NRL referees boss Bill Harrigan concedes his officials got it wrong by not referring upstairs for a possible try to Warriors forward Feleti Mateo in Saturday night's loss to the Wests Tigers.
Junior referee Alan Shorthall immediately ruled Tigers centre Blake Ayshford had grounded the ball in his in-goal in the 14th minute before it came loose and Mateo dived on the scraps.
Replays suggested the ball had rolled away before Ayshford planted it and Harrigan agreed with that conclusion after reviewing the decision on Sunday morning, but backed Shorthall for being decisive.
At the time the momentum was with the Warriors, who went on to lose the Leichhardt Oval match 20-12, and coach Ivan Cleary later questioned the call.
"He's got it wrong, he didn't ground it," Harrigan said.
"But I go back to my instructions to them first off, refereeing is all about confidence and confidence is making decisions.
"So if you put yourself in the perfect position and you're a hundred per cent certain it's a try or a no try, make the decision.
"What I didn't want to see from the guys is don't be drawing the square to send it up when in your mind you know that it's going to be a green or a red light."
Harrigan said Shorthall would still be asked to explain how he came to his decision.
"I'll be saying to the referee, 'Mate, what were your thoughts?'," Harrigan added.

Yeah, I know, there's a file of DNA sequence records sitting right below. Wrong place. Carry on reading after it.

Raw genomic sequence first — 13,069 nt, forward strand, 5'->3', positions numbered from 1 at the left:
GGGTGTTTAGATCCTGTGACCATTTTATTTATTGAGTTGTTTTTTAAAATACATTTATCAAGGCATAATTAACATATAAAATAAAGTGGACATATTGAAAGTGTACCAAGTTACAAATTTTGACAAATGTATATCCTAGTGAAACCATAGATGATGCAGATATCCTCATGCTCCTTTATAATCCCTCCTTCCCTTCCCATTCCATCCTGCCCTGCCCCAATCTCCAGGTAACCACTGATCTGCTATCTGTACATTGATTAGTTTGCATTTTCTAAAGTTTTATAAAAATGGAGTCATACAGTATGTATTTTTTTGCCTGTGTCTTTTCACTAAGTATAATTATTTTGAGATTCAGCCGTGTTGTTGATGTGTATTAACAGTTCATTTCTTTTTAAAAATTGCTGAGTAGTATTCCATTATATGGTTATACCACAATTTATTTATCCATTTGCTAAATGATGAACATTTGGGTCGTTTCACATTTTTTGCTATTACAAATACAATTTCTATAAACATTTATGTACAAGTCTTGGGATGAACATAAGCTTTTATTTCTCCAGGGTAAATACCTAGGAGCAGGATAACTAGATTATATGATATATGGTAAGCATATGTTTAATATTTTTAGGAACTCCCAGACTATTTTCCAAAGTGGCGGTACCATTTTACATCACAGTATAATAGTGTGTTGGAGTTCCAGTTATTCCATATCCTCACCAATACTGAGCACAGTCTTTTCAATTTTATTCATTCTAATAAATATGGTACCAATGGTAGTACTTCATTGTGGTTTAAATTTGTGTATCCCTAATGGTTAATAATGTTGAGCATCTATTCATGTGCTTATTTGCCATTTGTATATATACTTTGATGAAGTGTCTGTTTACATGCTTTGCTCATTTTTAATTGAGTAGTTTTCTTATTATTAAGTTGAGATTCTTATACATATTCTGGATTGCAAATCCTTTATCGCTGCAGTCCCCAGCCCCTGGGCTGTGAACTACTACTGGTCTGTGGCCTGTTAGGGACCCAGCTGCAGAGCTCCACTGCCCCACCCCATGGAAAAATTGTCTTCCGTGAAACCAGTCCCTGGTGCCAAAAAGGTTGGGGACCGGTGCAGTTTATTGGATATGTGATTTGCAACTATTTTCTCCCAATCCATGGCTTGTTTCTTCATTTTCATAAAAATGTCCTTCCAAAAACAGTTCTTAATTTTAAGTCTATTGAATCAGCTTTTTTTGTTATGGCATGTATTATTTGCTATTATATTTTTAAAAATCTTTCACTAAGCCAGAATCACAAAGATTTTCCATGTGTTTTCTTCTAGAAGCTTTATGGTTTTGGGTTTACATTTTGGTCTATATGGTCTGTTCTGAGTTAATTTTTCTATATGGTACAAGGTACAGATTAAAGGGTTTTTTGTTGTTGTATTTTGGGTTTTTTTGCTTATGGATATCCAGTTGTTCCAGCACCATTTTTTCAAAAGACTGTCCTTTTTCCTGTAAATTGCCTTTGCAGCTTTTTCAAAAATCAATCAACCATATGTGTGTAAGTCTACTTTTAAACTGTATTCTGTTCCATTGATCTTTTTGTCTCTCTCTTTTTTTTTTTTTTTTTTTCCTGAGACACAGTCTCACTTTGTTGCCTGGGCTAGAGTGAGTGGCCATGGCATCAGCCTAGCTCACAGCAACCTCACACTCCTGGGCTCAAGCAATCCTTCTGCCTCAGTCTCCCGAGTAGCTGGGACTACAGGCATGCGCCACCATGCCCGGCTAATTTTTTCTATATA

"And obviously he's going to say to me, 'I was a hundred per cent certain Bill'.
"And I'm going to say, 'Good, you've made the decision, it was wrong, we've got to live it'.
"But I applaud him for being in the right spot and making the decision.
"When you make decisions inevitably you're going to come up with a wrong one.
"We all do that."
Harrigan said senior referee Tony Archer was not in a position to have questioned Shorthall's call and it remained uncertain whether Mateo had grounded the ball before the dead ball line.
But he backed Shorthall to continue in the top grade next week.
"With the replay there (on the scoreboard) I would say he would have known that was an iffy one," Harrigan said.
"He may have had a look at the replay himself.
"The good thing was he kept himself together.
"You'd hate to see that he then fell apart and that affected the rest of his game.
" ... That tells me that he's a competent first grade referee."